You might think that you know what is stopping buyers today from closing on homes they desperately want. After all, isn’t it a blazing-hot sellers’ market? Aren’t home prices through the roof? Aren’t they all bidding against each other and finding out they can’t buy anything without plenty of cash and a willingness to forego inspections and most (if not all) contingency clauses?
Well, yes, there is that. But there is something far simpler at work as well. American homebuyers are finding themselves stopped cold long before closing because the individuals who own the properties those buyers want so badly just don’t want to sell. In fact, barely one in 10 homeowners in possession of attractive single-family residential properties say they are considering selling in the next 18 months – if they are over 60 at least. Unfortunately for today’s wishful, would-be homeowners, most of today’s potential sellers are 60 years of age or edging toward that number. That means most of them are not seriously considering selling in 2022 or 2023.
For younger buyers ready to start families or settle down in homes of their own, this is really bad news. You can’t even make an offer (at least, not if you’re a traditional buyer vs. a real estate investor!) on a property that is not on the market! How are these households who are tired of renting and, in many cases, ready to move out of their parents’ basements where they took shelter during the early days of the COVID-19 pandemic, going to access the housing they are so ready to purchase?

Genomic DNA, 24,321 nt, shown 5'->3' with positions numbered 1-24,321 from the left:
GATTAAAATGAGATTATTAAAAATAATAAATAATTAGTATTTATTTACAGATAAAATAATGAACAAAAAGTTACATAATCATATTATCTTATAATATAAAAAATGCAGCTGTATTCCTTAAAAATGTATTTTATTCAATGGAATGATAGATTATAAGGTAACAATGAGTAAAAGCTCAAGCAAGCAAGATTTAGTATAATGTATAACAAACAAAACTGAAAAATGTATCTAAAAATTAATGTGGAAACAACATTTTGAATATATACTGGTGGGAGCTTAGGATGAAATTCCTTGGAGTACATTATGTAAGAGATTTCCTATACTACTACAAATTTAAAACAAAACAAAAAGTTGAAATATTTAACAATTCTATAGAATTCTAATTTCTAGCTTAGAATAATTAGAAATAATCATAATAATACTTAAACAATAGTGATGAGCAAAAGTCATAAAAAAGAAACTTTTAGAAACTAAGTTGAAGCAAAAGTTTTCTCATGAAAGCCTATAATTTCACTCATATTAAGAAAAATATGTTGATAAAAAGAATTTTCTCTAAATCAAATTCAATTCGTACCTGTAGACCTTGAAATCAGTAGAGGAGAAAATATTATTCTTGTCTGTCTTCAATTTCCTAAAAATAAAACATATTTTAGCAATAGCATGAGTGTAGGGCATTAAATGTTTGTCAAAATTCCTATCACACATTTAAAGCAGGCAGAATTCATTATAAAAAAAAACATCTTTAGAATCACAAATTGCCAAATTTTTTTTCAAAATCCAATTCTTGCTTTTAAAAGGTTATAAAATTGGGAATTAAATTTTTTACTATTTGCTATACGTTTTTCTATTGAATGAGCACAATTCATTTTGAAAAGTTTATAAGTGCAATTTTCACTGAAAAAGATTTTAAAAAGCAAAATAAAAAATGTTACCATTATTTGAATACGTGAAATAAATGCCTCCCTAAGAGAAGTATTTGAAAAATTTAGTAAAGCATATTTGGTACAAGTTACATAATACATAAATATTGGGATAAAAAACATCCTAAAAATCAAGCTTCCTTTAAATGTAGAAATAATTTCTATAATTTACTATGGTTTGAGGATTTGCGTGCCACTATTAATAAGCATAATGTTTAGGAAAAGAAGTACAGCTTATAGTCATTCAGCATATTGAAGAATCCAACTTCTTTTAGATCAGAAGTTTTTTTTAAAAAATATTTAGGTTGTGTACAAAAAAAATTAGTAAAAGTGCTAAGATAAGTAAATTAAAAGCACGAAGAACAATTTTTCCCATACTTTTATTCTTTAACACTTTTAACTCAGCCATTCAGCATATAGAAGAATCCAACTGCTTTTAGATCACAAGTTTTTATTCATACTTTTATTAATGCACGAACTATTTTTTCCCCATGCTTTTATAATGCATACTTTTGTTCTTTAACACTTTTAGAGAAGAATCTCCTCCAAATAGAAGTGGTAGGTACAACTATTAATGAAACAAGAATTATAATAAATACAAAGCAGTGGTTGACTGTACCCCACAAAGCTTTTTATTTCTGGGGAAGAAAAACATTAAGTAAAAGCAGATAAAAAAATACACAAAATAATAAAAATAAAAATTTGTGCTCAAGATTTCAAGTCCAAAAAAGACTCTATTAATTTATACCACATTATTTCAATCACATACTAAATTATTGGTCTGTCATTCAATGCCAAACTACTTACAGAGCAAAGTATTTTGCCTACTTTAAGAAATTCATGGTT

According to Insurtech platform Matic’s latest “State of Homeownership Report” released at the end of January 2022, the answer is that many people who want to buy homes will consider other alternatives. About one in 10 say they will consider renting (this subsection is not renting already). About one in six say they will live in “alternative housing” like an RV, van, or tiny home. Not surprisingly, most of the renters say they will continue to rent, although many say they are reprioritizing location in hopes of getting more for their money or even getting a chance to put in a viable bid on a home of their own.
“This trend of risk aversion and lack of desire for change among senior homeowners is not new,” wrote Matic analysts. “Based on survey results, these homeownership trends will likely continue into 2022.”